A national event bringing together STEM professionals, parliamentarians and schools to celebrate STEM careers.

To celebrate STEM careers, we're hosting our special STEM in Schools event at 11.30am to 12:30pm wherever you are on Wednesday 30 October 2019. This year, the STEM in Schools event will highlight Australia's global challenges — think everything from our ageing population to AI and climate change — and the STEM professionals and careers using innovative science and technology to solve them. The event is aimed at upper primary and lower secondary school students.

The event will kick off nationally with a special broadcast at 11:30am and registered schools have the opportunity to be partnered with a STEM professional and/or local Federal parliamentarian who will visit their school on the day.

To register your school's interest in participating in the STEM in Schools event, please complete the online form . More information will be sent to you to help you plan for the event once you have registered.

If you have any questions regarding the event

Please email

STEM in Schools
- CSIRO Services

Contact STEM in Schools


[Music plays and an image appears of Karen looking upwards and then the image changes to show Karen talking to the camera and text appears: Karen Lee-Waddell, Astrophysicist, working with world-leading telescope ASKAP]

Karen Lee-Waddell: Our understanding of the universe is constantly changing. The more that we see, the more we’re starting to understand and know but then we realise the more we don’t actually know and understand.

[Image changes to show a CSIRO telescope and then the camera pans out to show Karen looking at the sky through the telescope and then the image changes to show Karen talking to the camera]

And so, as we discover all these new things it just asks a lot more questions. So, for every question we’re trying to answer we end up asking a thousand more questions.

[Image changes to show a side view of Karen looking through a telescope]

What is out there? Where do we come from? Where are we going? Why are we here?

[Images move through to show a CSIRO ute driving past the ASKAP Array, the rotating satellite dishes and a view looking down on the satellite dishes]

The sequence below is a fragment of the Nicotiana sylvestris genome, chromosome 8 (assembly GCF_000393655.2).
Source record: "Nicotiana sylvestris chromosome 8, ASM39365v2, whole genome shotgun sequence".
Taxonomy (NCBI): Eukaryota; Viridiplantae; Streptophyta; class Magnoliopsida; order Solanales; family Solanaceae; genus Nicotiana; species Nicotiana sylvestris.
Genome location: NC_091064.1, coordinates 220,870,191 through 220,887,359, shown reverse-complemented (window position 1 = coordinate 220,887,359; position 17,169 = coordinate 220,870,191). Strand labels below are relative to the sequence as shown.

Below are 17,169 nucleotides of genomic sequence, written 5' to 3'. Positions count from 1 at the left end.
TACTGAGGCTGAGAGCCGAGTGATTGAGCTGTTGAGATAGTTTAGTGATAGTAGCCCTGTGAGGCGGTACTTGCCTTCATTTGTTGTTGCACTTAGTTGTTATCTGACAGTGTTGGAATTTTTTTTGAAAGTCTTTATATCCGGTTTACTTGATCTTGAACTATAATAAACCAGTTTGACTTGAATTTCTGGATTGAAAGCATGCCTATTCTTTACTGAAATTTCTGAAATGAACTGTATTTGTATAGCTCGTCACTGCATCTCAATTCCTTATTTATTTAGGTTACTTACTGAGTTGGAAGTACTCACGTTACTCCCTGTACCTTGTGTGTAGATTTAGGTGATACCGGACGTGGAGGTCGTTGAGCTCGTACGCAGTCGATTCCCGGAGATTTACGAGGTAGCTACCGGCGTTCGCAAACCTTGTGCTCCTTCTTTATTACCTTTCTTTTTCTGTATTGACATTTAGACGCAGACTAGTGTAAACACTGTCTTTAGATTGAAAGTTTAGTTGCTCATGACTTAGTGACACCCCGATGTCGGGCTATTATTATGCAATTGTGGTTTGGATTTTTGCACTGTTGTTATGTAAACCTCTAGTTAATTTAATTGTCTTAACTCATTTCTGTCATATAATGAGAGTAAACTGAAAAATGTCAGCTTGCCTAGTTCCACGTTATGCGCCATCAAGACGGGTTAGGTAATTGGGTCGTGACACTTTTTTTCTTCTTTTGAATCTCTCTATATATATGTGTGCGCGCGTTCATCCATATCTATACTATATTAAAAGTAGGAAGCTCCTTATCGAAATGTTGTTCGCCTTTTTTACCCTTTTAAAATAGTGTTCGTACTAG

With ASKAP we’re hoping to understand how the universe works. We’re actually trying to understand how galaxies form, how they evolved, how everything is changing over time.

[Image changes to show Karen talking to the camera]

It’s exciting. What I do is actually really exciting.

[Images move through to show a rear view of Karen at her computer, graphs on Karen’s computer display, a side view of Karen and then Karen talking to the camera]

I get to use a brand-new telescope and I get to go out there and I see what no one else has seen before. That’s the amazing part.

[Images move through to show a rear and facing view of Karen walking down a corridor, Karen looking through a telescope and a satellite dish]

So, I never really had a favourite subject in school. I actually loved all of school. I loved learning. I loved discovering and understanding things.

[Image changes to show a side view of Karen looking at the sky through a telescope]

I didn’t want to just focus on one discipline. I wanted to do everything, and STEM helped me do everything.

[Images move through to show rear view of Karen looking at a satellite, Karen looking at the night sky and Karen talking to the camera]

STEM doesn’t need to just be a single career choice. It leads to all career choices. With a STEM career you can discover anything. You can do anything with STEM.

[Music plays and the CSIRO logo and text appears: Where could a STEM career take you? #STEMinSchools]

[Text changes to read: Australia’s innovation catalyst]

Meet Karen Lee Waddell :  Karen works in astronomy, and has even discovered her own galaxy!

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